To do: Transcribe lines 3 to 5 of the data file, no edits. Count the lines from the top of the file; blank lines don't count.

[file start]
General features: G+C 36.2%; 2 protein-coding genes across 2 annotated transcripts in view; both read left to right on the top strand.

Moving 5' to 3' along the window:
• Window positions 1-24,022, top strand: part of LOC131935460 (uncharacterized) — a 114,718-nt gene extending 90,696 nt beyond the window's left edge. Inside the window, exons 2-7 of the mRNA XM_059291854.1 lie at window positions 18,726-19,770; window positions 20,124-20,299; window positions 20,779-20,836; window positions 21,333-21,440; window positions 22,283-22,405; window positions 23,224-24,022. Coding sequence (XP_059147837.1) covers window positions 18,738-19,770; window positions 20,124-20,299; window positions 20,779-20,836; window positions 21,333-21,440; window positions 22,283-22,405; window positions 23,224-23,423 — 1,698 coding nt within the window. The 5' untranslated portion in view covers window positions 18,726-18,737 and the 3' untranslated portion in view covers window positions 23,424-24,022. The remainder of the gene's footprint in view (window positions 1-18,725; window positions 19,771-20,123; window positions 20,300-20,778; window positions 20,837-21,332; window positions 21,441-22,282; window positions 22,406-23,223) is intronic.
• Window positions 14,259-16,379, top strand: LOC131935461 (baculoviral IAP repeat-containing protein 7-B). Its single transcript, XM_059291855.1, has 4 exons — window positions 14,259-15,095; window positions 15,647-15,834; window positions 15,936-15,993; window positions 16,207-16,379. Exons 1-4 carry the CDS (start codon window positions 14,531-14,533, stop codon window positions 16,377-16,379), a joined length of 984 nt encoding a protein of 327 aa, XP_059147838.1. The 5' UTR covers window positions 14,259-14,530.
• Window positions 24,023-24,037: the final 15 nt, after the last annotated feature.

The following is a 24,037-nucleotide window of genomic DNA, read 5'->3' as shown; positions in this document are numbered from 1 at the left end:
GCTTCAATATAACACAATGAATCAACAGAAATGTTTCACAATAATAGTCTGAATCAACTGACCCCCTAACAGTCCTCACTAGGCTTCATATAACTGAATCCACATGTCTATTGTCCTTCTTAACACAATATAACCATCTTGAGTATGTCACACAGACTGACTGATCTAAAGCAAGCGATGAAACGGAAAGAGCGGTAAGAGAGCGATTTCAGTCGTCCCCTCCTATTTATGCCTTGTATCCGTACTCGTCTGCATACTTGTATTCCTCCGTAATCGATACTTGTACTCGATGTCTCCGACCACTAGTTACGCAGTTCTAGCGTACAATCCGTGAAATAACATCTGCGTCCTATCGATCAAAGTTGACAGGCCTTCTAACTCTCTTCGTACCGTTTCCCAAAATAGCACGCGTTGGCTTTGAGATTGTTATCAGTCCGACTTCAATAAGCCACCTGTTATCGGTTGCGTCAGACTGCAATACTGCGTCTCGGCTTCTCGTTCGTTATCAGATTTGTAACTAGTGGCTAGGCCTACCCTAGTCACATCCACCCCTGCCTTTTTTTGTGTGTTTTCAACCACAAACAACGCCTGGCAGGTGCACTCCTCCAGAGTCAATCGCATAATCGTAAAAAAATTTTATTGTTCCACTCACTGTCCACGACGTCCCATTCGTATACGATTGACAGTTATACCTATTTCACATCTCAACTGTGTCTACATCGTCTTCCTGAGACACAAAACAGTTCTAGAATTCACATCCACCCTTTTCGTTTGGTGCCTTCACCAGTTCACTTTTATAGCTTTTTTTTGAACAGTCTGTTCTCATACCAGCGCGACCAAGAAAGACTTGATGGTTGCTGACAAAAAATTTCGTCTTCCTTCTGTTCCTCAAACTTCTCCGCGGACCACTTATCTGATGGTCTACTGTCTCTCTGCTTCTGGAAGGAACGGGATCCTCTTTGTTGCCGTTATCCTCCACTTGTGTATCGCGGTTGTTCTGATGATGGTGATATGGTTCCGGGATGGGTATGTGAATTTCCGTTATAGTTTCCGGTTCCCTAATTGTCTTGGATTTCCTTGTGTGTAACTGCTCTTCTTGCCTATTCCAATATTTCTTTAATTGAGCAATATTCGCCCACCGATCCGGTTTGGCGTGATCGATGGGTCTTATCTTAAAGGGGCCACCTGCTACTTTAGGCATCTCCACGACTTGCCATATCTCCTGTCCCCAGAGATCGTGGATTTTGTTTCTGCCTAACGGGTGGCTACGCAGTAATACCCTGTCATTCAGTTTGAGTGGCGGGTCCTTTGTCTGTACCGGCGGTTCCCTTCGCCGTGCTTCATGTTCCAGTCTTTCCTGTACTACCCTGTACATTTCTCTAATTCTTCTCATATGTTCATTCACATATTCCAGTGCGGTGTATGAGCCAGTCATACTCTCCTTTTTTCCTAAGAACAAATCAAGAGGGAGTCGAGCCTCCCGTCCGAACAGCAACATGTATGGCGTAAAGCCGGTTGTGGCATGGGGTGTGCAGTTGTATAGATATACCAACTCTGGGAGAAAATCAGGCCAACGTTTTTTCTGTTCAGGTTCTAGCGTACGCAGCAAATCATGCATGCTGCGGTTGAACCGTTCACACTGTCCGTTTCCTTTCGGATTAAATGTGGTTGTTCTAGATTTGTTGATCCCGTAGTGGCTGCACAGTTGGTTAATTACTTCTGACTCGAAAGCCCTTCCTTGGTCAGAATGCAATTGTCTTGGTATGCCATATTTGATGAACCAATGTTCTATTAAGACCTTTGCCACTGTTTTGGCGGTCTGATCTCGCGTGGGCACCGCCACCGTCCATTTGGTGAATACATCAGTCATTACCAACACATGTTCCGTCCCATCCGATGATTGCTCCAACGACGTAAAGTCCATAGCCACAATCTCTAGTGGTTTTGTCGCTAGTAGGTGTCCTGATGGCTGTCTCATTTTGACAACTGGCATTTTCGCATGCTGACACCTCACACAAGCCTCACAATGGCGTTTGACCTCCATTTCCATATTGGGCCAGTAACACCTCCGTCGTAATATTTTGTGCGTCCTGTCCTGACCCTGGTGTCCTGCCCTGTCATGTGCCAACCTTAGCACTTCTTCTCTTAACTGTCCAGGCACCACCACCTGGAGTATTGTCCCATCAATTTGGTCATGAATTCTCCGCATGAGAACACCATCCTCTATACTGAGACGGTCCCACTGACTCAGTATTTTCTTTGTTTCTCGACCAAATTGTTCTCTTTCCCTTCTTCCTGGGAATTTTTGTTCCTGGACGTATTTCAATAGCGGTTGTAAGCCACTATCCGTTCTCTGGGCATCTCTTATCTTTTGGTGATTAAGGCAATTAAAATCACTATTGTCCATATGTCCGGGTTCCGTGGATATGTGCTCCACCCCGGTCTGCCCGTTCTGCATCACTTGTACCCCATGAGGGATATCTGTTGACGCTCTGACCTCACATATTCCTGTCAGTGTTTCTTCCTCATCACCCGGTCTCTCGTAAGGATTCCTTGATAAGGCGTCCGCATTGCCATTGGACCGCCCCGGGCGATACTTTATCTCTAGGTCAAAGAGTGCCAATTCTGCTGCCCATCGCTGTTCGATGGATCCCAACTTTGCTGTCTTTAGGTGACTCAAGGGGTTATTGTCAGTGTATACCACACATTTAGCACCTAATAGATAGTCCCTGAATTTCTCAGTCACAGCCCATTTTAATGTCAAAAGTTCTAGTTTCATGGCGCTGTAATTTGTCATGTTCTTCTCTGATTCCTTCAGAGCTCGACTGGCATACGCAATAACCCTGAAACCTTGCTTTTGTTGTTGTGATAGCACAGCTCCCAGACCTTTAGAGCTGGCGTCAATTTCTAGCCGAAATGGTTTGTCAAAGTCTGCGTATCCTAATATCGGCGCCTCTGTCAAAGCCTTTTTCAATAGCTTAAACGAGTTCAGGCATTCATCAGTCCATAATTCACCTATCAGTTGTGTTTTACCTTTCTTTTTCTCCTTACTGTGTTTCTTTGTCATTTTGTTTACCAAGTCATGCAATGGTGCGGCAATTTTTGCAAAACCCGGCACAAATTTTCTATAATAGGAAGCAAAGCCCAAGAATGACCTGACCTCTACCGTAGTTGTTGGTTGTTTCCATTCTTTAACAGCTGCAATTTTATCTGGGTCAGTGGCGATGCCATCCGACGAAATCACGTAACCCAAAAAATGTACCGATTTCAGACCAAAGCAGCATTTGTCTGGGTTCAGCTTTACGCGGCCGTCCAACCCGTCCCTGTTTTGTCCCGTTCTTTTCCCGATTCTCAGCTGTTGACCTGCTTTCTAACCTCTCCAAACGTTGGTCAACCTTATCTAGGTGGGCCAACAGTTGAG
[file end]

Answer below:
• Window positions 1-24,022, top strand: part of LOC131935460 (uncharacterized) — a 114,718-nt gene extending 90,696 nt beyond the window's left edge. Inside the window, exons 2-7 of the mRNA XM_059291854.1 lie at window positions 18,726-19,770; window positions 20,124-20,299; window positions 20,779-20,836; window positions 21,333-21,440; window positions 22,283-22,405; window positions 23,224-24,022. Coding sequence (XP_059147837.1) covers window positions 18,738-19,770; window positions 20,124-20,299; window positions 20,779-20,836; window positions 21,333-21,440; window positions 22,283-22,405; window positions 23,224-23,423 — 1,698 coding nt within the window. The 5' untranslated portion in view covers window positions 18,726-18,737 and the 3' untranslated portion in view covers window positions 23,424-24,022. The remainder of the gene's footprint in view (window positions 1-18,725; window positions 19,771-20,123; window positions 20,300-20,778; window positions 20,837-21,332; window positions 21,441-22,282; window positions 22,406-23,223) is intronic.
• Window positions 14,259-16,379, top strand: LOC131935461 (baculoviral IAP repeat-containing protein 7-B). Its single transcript, XM_059291855.1, has 4 exons — window positions 14,259-15,095; window positions 15,647-15,834; window positions 15,936-15,993; window positions 16,207-16,379. Exons 1-4 carry the CDS (start codon window positions 14,531-14,533, stop codon window positions 16,377-16,379), a joined length of 984 nt encoding a protein of 327 aa, XP_059147838.1. The 5' UTR covers window positions 14,259-14,530.
• Window positions 24,023-24,037: the final 15 nt, after the last annotated feature.